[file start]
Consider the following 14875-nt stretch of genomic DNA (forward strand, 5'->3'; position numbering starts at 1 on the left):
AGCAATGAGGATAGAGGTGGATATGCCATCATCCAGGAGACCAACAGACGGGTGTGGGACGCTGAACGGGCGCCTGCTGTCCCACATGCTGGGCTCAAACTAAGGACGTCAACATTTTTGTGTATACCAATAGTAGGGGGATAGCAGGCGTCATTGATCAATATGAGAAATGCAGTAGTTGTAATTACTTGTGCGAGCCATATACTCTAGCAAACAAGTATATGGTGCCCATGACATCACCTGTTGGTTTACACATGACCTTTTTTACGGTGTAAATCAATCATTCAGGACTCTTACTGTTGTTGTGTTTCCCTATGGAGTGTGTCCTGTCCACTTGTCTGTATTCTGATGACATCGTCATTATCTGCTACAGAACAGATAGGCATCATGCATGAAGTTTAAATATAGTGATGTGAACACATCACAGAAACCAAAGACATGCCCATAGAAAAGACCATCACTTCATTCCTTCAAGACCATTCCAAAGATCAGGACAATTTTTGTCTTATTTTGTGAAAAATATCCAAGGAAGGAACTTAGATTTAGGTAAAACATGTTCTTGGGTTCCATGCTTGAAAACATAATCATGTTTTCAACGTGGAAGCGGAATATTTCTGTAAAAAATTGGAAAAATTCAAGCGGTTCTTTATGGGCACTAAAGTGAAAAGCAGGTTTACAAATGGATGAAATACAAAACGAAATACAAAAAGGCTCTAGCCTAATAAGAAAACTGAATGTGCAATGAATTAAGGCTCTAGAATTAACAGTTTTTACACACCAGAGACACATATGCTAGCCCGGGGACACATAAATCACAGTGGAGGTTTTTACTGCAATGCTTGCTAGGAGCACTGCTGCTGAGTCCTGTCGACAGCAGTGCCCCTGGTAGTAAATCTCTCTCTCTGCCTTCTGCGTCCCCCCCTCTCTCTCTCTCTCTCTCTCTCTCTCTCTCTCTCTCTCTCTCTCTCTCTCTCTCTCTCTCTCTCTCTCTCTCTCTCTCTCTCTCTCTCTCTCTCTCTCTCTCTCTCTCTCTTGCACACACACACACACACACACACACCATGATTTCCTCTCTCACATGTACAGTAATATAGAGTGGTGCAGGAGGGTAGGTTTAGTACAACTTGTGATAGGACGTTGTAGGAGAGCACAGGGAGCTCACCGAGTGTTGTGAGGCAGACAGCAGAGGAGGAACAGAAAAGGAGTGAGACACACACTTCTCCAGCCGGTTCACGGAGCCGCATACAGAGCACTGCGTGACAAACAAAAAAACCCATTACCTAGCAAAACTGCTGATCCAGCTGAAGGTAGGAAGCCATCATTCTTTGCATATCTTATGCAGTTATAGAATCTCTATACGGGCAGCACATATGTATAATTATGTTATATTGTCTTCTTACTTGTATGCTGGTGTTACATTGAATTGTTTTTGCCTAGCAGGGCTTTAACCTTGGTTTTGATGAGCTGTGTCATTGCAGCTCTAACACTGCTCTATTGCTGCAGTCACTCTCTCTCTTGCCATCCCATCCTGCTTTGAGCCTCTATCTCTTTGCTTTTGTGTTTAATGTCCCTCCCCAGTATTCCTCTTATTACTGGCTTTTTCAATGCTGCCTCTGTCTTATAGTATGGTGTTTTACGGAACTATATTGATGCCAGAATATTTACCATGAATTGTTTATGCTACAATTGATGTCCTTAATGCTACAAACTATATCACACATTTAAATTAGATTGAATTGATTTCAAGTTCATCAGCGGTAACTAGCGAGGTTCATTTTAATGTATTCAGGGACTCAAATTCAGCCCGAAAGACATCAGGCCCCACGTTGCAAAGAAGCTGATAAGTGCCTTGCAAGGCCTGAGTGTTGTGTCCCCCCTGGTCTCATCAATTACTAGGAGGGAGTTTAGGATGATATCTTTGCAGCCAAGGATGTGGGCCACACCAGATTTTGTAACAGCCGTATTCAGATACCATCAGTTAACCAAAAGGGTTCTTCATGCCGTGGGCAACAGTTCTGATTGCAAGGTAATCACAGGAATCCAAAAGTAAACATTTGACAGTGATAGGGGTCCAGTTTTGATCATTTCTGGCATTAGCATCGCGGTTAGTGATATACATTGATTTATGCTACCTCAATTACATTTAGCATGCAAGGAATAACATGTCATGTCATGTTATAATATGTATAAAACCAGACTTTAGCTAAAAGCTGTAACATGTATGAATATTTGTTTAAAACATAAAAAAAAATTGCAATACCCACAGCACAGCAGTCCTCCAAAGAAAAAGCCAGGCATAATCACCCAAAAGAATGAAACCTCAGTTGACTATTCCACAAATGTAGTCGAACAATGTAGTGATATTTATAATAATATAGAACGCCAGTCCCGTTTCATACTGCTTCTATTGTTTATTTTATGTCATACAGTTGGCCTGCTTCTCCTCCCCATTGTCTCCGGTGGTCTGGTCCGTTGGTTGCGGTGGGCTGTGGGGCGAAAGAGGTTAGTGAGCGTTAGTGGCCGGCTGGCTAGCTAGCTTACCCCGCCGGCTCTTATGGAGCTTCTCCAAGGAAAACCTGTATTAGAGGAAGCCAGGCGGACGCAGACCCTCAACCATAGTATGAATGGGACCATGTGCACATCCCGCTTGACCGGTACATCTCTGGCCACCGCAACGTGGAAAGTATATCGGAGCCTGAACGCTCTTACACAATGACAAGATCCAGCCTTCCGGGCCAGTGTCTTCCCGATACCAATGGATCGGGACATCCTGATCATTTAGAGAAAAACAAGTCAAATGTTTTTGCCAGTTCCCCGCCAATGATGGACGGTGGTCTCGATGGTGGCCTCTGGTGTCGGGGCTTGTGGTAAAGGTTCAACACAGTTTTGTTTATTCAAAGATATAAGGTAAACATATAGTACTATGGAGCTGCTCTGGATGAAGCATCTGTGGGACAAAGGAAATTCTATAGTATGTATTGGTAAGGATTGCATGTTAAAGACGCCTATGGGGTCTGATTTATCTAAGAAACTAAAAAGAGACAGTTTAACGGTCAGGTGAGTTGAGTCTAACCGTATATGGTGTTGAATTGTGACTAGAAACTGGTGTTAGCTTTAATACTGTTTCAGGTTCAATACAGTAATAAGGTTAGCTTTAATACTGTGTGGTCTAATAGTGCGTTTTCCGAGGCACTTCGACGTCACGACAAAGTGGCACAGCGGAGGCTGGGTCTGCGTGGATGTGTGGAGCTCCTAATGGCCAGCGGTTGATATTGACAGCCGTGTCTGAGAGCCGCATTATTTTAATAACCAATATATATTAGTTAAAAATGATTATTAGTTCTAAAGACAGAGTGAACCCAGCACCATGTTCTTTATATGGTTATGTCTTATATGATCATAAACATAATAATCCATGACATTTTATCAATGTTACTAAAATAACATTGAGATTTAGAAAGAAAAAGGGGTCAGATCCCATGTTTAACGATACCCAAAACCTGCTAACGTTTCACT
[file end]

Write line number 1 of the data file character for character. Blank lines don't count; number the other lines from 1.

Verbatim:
Consider the following 14875-nt stretch of genomic DNA (forward strand, 5'->3'; position numbering starts at 1 on the left):